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Current Topic: Miscellaneous

circling back
Topic: Miscellaneous 5:58 am EDT, Apr  6, 2015

Stewart Baker:

Even the hackers don't want to work for government forever; they hope to run startups just like everybody else ...

Virginia Lehmkuhl-Dakhwe:

The number of jobs in information security is going to grow tenfold in the next 10 years.

Alex Stamos:

In my dreams, I squint up at the flock of sales cyber vultures, "circling back" until I lose my will to resist their entreaties, or perhaps to live.

Marc Rogers:

Let's face it -- most of today's so-called "cutting edge" security defenses are either so specific, or so brittle, that they really don't offer much meaningful protection against a sophisticated attacker or group of attackers.

the most important three percent
Topic: Miscellaneous 11:29 am EDT, Apr  4, 2015

Matt McKenna:

The fact that every new piece of culture or entertainment is at risk for being consumed by the ever-growing vortex of editorial hackery goes to show that our country's sources for news and opinion are nothing more than venues for the meaningless cacophony of harping sycophants and the ceaseless din of compulsively braying automatons spraying opinions into the air like a broken lawn sprinkler system.

Ta-Nehisi Coates:

What I remember ... is the fear -- the fear of offending, of asking impolite questions, of intruding. But you could not work for City Paper without learning how to walk the streets of DC, approach people you did not previously know and barrage them with intimate questions. This is an essential skill for any journalist -- but it also one of the hardest things to do.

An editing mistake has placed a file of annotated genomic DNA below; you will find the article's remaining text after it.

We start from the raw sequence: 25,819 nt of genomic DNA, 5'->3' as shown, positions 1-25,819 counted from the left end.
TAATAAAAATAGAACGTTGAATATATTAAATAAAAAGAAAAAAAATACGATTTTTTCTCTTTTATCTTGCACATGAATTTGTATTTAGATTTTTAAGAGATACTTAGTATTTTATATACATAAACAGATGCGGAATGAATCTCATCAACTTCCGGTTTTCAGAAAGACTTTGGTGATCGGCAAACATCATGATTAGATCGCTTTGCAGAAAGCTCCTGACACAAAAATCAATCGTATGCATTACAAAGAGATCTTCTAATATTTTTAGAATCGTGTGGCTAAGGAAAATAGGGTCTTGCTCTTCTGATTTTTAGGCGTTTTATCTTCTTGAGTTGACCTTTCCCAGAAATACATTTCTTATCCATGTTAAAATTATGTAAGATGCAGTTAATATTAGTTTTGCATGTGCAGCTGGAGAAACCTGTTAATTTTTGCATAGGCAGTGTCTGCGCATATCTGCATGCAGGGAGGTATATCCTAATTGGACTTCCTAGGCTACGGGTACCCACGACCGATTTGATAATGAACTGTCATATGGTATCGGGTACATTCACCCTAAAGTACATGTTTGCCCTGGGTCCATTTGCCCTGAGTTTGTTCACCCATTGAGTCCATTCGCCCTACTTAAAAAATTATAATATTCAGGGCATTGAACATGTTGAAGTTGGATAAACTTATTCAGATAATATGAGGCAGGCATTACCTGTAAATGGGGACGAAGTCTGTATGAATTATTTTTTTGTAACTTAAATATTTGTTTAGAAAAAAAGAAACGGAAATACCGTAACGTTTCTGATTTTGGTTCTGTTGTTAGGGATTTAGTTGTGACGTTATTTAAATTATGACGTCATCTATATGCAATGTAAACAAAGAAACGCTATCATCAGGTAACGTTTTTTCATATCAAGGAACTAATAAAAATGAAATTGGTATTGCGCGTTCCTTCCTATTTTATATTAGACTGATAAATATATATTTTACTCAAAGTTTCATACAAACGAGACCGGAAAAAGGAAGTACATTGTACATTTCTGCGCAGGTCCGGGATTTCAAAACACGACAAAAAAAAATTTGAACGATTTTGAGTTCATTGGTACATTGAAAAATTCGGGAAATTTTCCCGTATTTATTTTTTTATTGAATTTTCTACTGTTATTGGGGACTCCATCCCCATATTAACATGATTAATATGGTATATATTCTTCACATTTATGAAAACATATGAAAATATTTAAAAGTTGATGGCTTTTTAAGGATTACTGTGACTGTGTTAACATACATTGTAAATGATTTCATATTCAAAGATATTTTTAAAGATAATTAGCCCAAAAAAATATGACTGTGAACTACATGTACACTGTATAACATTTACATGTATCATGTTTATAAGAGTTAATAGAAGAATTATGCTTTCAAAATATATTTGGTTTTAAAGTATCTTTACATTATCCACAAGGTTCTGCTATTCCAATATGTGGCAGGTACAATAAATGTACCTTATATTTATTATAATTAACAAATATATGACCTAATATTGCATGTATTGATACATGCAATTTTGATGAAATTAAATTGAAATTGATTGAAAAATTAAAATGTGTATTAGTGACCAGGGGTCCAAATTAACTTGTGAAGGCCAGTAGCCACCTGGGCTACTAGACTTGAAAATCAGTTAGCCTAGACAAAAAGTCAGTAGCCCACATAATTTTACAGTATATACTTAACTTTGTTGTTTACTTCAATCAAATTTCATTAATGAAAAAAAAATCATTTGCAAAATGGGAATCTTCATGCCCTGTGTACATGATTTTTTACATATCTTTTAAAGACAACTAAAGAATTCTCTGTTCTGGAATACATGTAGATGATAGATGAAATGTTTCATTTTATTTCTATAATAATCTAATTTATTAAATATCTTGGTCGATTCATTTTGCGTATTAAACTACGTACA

An exchange:

David Sanger: There's a lot we miss every day. I go to work every day convinced that I've got a handle on fully 3% of what's going on, okay?
Stewart Baker: [laughing] The key is [that] you can persuade us it's the most important 3%.
David Sanger: [laughing] That's right. [laughing] That's right.

David Carr:

Perhaps Brian Williams sensed that he was king of an entropic kingdom imprisoned by incontinence and cholesterol ads. As the ever more manic news cycle whirred around his evening newscast, it would be hard not to feel a little beside the point. Everyone is in on the joke. It's all knowing winks and fake attacks on confected news read by people who are somewhat bored by what they do. It just seems less funny now.

William Deresiewicz:

Excellence isn't usually what gets you up the greasy pole. What gets you up is a talent for maneuvering.

James Rosen:

Dick Cheney embodies the maxim of the late nuclear theorist Herman Kahn, who famously said there are two types of people in the world: those who care what The New York Times says about them and those who do not.

the days of free-range hacking are over
Topic: Miscellaneous 10:19 pm EDT, Apr  2, 2015